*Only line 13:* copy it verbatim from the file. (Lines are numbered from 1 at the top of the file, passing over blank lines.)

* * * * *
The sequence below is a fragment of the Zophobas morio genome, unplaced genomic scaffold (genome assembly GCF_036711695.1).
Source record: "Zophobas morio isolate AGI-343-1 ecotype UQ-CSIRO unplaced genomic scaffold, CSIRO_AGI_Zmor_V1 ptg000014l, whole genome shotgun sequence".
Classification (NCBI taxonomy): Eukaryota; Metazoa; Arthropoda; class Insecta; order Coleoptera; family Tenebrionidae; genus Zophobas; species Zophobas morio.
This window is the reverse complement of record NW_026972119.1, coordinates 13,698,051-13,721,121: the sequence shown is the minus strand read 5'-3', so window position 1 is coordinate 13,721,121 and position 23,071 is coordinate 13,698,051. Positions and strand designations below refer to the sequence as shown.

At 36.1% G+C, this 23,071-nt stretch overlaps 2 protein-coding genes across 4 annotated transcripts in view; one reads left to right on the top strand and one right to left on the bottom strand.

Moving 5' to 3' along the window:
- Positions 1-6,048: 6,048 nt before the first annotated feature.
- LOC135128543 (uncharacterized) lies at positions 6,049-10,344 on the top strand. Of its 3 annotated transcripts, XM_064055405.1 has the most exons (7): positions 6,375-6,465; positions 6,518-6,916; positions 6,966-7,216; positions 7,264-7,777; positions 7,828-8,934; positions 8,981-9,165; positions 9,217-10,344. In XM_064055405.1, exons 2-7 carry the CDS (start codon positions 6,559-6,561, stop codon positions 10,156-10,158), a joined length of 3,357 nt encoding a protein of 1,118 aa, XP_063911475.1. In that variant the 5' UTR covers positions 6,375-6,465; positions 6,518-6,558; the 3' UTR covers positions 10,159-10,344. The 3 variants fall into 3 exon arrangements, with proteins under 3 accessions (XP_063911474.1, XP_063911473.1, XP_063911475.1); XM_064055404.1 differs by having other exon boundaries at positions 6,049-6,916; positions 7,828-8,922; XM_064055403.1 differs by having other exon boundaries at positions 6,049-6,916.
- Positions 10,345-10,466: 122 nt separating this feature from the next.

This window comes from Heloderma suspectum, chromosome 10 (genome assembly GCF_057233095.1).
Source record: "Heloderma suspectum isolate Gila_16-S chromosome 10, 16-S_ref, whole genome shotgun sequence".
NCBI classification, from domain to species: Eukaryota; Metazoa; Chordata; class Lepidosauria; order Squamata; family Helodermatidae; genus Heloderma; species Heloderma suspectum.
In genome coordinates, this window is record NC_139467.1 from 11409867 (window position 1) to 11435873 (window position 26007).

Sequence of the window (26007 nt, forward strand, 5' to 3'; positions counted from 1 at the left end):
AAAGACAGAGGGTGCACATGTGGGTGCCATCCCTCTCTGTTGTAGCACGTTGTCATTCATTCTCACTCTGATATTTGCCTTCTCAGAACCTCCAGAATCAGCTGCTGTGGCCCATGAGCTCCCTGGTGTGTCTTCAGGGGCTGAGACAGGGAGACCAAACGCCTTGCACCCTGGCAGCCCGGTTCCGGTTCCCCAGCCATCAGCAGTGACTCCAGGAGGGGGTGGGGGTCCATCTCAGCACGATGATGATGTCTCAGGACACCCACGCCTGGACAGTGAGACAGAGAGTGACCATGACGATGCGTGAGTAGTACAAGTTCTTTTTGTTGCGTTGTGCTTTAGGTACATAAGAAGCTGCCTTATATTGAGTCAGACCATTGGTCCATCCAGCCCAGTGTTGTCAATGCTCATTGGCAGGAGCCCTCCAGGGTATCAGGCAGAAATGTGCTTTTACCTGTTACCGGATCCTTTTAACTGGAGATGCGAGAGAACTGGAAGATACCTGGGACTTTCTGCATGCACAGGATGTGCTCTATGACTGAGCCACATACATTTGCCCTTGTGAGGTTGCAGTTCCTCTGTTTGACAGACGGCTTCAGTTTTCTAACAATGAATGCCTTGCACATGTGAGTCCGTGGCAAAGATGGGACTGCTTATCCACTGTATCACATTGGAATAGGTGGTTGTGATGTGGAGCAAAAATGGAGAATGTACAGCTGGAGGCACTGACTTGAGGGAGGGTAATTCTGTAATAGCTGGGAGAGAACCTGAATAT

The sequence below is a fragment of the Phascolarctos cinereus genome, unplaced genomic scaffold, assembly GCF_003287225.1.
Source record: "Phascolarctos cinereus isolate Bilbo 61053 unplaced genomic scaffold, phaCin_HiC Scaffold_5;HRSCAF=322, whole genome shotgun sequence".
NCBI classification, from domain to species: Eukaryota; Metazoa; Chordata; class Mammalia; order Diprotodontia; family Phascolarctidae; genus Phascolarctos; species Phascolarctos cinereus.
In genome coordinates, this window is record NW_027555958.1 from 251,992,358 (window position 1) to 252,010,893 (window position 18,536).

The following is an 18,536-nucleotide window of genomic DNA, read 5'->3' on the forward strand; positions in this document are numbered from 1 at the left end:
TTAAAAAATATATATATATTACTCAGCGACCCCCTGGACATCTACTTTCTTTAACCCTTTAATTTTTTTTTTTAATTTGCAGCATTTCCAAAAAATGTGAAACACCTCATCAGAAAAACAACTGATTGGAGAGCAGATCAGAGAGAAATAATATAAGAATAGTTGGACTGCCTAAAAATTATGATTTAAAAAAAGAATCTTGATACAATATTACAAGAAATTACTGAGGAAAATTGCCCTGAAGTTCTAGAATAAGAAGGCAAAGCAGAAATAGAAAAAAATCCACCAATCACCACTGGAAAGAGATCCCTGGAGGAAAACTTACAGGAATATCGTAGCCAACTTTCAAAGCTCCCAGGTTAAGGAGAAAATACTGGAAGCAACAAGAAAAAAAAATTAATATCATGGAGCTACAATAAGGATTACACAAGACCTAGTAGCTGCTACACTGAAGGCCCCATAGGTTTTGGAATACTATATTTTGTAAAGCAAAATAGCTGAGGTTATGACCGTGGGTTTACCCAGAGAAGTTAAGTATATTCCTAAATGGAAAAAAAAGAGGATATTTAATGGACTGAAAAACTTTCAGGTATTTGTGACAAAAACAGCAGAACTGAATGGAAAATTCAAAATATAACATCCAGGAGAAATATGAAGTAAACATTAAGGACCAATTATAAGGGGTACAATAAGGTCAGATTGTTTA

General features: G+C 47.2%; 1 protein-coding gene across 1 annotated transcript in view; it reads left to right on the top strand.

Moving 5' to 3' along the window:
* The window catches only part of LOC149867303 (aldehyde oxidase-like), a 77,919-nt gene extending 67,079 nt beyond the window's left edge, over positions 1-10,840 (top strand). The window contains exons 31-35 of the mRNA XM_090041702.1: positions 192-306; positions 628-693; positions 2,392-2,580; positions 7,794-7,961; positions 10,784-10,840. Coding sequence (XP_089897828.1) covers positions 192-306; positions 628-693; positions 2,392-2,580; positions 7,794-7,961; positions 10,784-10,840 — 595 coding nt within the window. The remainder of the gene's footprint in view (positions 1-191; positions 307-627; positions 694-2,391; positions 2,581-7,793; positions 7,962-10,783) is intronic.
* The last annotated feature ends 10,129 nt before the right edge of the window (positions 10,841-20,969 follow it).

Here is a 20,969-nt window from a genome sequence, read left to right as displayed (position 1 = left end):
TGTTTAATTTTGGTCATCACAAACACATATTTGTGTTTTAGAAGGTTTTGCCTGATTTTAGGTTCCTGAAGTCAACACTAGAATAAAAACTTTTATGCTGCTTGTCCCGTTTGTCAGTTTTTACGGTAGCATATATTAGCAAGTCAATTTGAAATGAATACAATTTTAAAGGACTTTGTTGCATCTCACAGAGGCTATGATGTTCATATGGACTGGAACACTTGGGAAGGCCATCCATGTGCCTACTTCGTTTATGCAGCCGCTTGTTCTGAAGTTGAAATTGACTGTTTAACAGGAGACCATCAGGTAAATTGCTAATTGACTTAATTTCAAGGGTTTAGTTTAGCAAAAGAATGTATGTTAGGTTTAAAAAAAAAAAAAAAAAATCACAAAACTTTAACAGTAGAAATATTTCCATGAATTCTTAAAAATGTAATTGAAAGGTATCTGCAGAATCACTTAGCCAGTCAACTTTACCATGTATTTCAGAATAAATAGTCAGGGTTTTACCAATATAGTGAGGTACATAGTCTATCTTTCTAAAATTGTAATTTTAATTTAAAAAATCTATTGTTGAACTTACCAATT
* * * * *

In genome coordinates, this window is record NC_139467.1 from 11409867 (window position 1) to 11435873 (window position 26007).